IFPI: Record companies spend more on R&D than software companies

I received a note this summer regarding my post on digital music sales earlier this year: they noted that the IFPI’s CEO and Chairman IFPI, John Kennedy, said that…

“as an industry, (record companies) spend more on research and development than almost any other sector.

R&D as % of Sales
Aerospace 4.6
Chemicals 4.1
Health 7.2
IT Hardware 9.5
Computer Software 10.3
Pharma & Biotec 15.1
Recorded Music 15

“Percentage spends on marketing are less widely known but I estimate that the music industry spends 15% of its revenues on marketing, and virtually all of this is on new releases. An investment again of billions of euros.”

I missed that article.

So, what makes up the 15% in record company “R&D” costs? Sure, that probably includes A&R (the talent search cost to find and sign), studio costs, rentals, artist development (teaching them how to respond to the press)… but I’m not sure that it’s an apples to apples comparison with the >15% spent by pharma & biotech (by Kennedy’s estimates). I certainly believe the 15% of revenues dedicated to marketing costs.

I read that “life sciences companies spend approximately 40% of their R&D budgets managing manual paper-based processes” (according to statistics published by PhRMA). Perhaps some of that R&D cost should be moved under marketing, sales promotion, employee and artist training and development of riders noting that bowls of backstage M&Ms should the brown ones removed.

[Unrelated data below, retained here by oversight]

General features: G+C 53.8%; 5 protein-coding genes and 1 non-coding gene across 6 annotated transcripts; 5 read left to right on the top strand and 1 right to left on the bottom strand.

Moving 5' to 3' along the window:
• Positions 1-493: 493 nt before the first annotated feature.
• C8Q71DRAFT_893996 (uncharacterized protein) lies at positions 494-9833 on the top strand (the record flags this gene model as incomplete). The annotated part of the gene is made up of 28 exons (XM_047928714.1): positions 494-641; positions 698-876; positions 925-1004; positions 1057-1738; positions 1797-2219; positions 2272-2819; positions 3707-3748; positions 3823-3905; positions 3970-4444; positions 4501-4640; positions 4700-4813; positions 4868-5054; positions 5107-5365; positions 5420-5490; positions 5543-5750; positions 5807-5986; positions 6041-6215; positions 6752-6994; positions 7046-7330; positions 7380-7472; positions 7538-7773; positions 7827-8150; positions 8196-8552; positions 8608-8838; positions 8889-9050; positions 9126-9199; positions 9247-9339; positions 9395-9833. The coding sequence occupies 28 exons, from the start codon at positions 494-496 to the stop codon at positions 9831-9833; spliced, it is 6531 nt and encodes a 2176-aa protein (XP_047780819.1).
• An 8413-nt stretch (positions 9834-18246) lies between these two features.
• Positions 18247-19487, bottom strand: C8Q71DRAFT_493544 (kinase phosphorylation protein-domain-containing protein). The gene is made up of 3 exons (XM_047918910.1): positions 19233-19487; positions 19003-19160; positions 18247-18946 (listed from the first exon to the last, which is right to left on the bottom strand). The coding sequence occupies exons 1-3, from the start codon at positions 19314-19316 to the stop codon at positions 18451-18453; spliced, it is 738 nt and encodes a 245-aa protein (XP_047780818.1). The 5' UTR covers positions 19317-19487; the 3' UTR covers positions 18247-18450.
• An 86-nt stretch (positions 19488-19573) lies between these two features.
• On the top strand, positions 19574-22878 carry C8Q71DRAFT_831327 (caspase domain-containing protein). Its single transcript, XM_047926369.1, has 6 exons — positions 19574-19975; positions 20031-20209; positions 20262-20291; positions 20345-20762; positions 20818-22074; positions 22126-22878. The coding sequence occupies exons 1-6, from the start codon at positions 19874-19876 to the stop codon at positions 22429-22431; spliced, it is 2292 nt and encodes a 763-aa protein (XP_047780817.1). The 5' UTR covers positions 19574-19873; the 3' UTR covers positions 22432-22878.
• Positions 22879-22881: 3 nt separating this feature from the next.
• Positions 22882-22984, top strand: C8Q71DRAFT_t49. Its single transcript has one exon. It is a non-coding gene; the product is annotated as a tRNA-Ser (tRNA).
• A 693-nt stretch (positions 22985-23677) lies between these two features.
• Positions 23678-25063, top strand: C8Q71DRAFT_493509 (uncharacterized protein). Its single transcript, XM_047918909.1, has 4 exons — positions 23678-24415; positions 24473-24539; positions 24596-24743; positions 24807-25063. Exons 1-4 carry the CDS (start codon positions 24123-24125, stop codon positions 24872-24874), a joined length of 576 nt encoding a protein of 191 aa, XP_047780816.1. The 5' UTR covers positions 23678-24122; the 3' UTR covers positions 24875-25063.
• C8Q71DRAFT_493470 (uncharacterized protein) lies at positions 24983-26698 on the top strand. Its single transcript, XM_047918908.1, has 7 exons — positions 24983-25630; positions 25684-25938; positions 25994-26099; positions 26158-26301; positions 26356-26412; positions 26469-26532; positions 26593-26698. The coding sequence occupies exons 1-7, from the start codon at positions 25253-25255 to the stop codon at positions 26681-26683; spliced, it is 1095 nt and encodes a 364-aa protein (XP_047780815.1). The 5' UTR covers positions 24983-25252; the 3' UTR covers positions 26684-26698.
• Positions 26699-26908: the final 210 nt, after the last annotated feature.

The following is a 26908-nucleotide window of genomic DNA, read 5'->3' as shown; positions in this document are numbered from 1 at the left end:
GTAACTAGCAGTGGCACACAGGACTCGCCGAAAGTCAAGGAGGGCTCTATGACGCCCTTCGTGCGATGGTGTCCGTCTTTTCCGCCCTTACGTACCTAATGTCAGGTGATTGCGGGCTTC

(Note: Yes, yes… I know that fulfilling the musician’s rider is usually the responsibility of the show’s promoter: my first real job was doing this kind of stuff for a local promoter at night when I should’ve have been studying.)

To that end, perhaps Microsoft should count free sodas as part of the multi billion dollar a year R&D spend.

I recalled this reference when another reader sent me a picture today (thanks, J) in response to the post on digital music sales. It was generated on the seemingly popular Ronald Mchummer website.

           Good luck, Zune! 

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